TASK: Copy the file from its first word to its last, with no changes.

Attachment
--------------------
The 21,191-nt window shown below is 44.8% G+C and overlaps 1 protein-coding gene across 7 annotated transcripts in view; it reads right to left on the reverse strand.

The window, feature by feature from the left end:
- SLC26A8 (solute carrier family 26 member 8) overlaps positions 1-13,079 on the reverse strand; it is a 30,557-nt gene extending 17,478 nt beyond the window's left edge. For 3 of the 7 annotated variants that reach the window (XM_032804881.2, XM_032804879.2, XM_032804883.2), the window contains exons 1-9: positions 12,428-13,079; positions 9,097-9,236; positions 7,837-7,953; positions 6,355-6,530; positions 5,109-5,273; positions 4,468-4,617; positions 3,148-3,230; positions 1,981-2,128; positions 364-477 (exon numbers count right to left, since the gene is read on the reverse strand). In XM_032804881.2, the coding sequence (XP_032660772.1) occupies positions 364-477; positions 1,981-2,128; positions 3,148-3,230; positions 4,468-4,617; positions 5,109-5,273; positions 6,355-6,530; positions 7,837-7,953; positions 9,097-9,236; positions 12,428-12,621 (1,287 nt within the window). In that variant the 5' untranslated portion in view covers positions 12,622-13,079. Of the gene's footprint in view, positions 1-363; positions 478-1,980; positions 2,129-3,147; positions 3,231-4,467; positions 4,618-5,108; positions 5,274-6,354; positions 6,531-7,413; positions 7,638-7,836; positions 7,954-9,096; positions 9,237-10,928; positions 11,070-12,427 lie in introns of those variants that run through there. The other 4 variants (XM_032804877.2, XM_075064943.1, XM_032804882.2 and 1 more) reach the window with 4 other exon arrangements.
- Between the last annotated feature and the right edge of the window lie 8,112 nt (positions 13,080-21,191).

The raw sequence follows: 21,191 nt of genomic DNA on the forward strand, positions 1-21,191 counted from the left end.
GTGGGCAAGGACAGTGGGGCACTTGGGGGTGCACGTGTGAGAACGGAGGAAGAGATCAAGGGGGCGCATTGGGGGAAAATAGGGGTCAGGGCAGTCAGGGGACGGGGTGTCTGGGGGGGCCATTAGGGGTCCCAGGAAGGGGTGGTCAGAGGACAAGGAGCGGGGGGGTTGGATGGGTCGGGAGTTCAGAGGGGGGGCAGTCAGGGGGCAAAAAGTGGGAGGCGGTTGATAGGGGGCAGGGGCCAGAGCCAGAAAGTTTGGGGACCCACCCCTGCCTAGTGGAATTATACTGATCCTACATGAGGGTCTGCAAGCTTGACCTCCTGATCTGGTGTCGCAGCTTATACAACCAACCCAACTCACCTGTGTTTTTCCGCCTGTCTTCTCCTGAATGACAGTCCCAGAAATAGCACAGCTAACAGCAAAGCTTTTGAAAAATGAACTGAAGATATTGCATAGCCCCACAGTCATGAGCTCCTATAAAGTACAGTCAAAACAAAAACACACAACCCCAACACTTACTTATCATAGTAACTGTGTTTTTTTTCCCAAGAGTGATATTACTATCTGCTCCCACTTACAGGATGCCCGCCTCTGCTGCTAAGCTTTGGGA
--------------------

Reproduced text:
The 21,191-nt window shown below is 44.8% G+C and overlaps 1 protein-coding gene across 7 annotated transcripts in view; it reads right to left on the reverse strand.

The window, feature by feature from the left end:
- SLC26A8 (solute carrier family 26 member 8) overlaps positions 1-13,079 on the reverse strand; it is a 30,557-nt gene extending 17,478 nt beyond the window's left edge. For 3 of the 7 annotated variants that reach the window (XM_032804881.2, XM_032804879.2, XM_032804883.2), the window contains exons 1-9: positions 12,428-13,079; positions 9,097-9,236; positions 7,837-7,953; positions 6,355-6,530; positions 5,109-5,273; positions 4,468-4,617; positions 3,148-3,230; positions 1,981-2,128; positions 364-477 (exon numbers count right to left, since the gene is read on the reverse strand). In XM_032804881.2, the coding sequence (XP_032660772.1) occupies positions 364-477; positions 1,981-2,128; positions 3,148-3,230; positions 4,468-4,617; positions 5,109-5,273; positions 6,355-6,530; positions 7,837-7,953; positions 9,097-9,236; positions 12,428-12,621 (1,287 nt within the window). In that variant the 5' untranslated portion in view covers positions 12,622-13,079. Of the gene's footprint in view, positions 1-363; positions 478-1,980; positions 2,129-3,147; positions 3,231-4,467; positions 4,618-5,108; positions 5,274-6,354; positions 6,531-7,413; positions 7,638-7,836; positions 7,954-9,096; positions 9,237-10,928; positions 11,070-12,427 lie in introns of those variants that run through there. The other 4 variants (XM_032804877.2, XM_075064943.1, XM_032804882.2 and 1 more) reach the window with 4 other exon arrangements.
- Between the last annotated feature and the right edge of the window lie 8,112 nt (positions 13,080-21,191).

The raw sequence follows: 21,191 nt of genomic DNA on the forward strand, positions 1-21,191 counted from the left end.
GTGGGCAAGGACAGTGGGGCACTTGGGGGTGCACGTGTGAGAACGGAGGAAGAGATCAAGGGGGCGCATTGGGGGAAAATAGGGGTCAGGGCAGTCAGGGGACGGGGTGTCTGGGGGGGCCATTAGGGGTCCCAGGAAGGGGTGGTCAGAGGACAAGGAGCGGGGGGGTTGGATGGGTCGGGAGTTCAGAGGGGGGGCAGTCAGGGGGCAAAAAGTGGGAGGCGGTTGATAGGGGGCAGGGGCCAGAGCCAGAAAGTTTGGGGACCCACCCCTGCCTAGTGGAATTATACTGATCCTACATGAGGGTCTGCAAGCTTGACCTCCTGATCTGGTGTCGCAGCTTATACAACCAACCCAACTCACCTGTGTTTTTCCGCCTGTCTTCTCCTGAATGACAGTCCCAGAAATAGCACAGCTAACAGCAAAGCTTTTGAAAAATGAACTGAAGATATTGCATAGCCCCACAGTCATGAGCTCCTATAAAGTACAGTCAAAACAAAAACACACAACCCCAACACTTACTTATCATAGTAACTGTGTTTTTTTTCCCAAGAGTGATATTACTATCTGCTCCCACTTACAGGATGCCCGCCTCTGCTGCTAAGCTTTGGGA